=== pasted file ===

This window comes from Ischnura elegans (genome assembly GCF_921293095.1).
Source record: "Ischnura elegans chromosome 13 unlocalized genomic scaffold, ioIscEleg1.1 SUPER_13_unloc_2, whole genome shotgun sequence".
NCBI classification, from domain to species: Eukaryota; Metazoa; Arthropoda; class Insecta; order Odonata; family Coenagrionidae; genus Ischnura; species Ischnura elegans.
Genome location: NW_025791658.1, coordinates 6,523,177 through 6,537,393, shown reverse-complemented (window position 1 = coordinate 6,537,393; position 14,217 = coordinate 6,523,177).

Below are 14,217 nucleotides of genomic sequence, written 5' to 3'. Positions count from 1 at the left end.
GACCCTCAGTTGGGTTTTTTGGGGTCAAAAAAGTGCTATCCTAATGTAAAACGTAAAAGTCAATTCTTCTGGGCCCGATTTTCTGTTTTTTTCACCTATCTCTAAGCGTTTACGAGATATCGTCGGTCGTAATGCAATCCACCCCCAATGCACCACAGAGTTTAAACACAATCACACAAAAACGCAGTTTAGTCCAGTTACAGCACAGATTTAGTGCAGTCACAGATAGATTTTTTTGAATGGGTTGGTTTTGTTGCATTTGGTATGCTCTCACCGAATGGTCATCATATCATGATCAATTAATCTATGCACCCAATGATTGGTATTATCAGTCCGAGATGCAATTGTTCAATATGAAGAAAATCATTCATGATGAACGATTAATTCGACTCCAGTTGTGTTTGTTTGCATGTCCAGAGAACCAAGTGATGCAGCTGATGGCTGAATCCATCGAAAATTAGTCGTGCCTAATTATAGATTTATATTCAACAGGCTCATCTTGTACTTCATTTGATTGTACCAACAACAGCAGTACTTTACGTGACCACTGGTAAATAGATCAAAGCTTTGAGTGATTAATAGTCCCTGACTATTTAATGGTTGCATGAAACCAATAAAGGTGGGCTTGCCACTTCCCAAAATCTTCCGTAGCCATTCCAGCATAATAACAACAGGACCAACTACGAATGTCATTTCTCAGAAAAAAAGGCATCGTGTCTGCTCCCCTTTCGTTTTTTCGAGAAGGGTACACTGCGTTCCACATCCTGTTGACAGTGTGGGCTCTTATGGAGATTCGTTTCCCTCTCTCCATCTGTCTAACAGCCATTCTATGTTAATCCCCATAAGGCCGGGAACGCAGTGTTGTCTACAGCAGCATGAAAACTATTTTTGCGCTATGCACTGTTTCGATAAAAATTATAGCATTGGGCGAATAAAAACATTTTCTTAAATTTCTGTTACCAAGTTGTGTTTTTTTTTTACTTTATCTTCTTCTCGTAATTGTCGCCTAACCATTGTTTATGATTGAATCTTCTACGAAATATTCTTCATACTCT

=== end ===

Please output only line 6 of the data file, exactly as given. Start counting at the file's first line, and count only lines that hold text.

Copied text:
GACCCTCAGTTGGGTTTTTTGGGGTCAAAAAAGTGCTATCCTAATGTAAAACGTAAAAGTCAATTCTTCTGGGCCCGATTTTCTGTTTTTTTCACCTATCTCTAAGCGTTTACGAGATATCGTCGGTCGTAATGCAATCCACCCCCAATGCACCACAGAGTTTAAACACAATCACACAAAAACGCAGTTTAGTCCAGTTACAGCACAGATTTAGTGCAGTCACAGATAGATTTTTTTGAATGGGTTGGTTTTGTTGCATTTGGTATGCTCTCACCGAATGGTCATCATATCATGATCAATTAATCTATGCACCCAATGATTGGTATTATCAGTCCGAGATGCAATTGTTCAATATGAAGAAAATCATTCATGATGAACGATTAATTCGACTCCAGTTGTGTTTGTTTGCATGTCCAGAGAACCAAGTGATGCAGCTGATGGCTGAATCCATCGAAAATTAGTCGTGCCTAATTATAGATTTATATTCAACAGGCTCATCTTGTACTTCATTTGATTGTACCAACAACAGCAGTACTTTACGTGACCACTGGTAAATAGATCAAAGCTTTGAGTGATTAATAGTCCCTGACTATTTAATGGTTGCATGAAACCAATAAAGGTGGGCTTGCCACTTCCCAAAATCTTCCGTAGCCATTCCAGCATAATAACAACAGGACCAACTACGAATGTCATTTCTCAGAAAAAAAGGCATCGTGTCTGCTCCCCTTTCGTTTTTTCGAGAAGGGTACACTGCGTTCCACATCCTGTTGACAGTGTGGGCTCTTATGGAGATTCGTTTCCCTCTCTCCATCTGTCTAACAGCCATTCTATGTTAATCCCCATAAGGCCGGGAACGCAGTGTTGTCTACAGCAGCATGAAAACTATTTTTGCGCTATGCACTGTTTCGATAAAAATTATAGCATTGGGCGAATAAAAACATTTTCTTAAATTTCTGTTACCAAGTTGTGTTTTTTTTTTACTTTATCTTCTTCTCGTAATTGTCGCCTAACCATTGTTTATGATTGAATCTTCTACGAAATATTCTTCATACTCT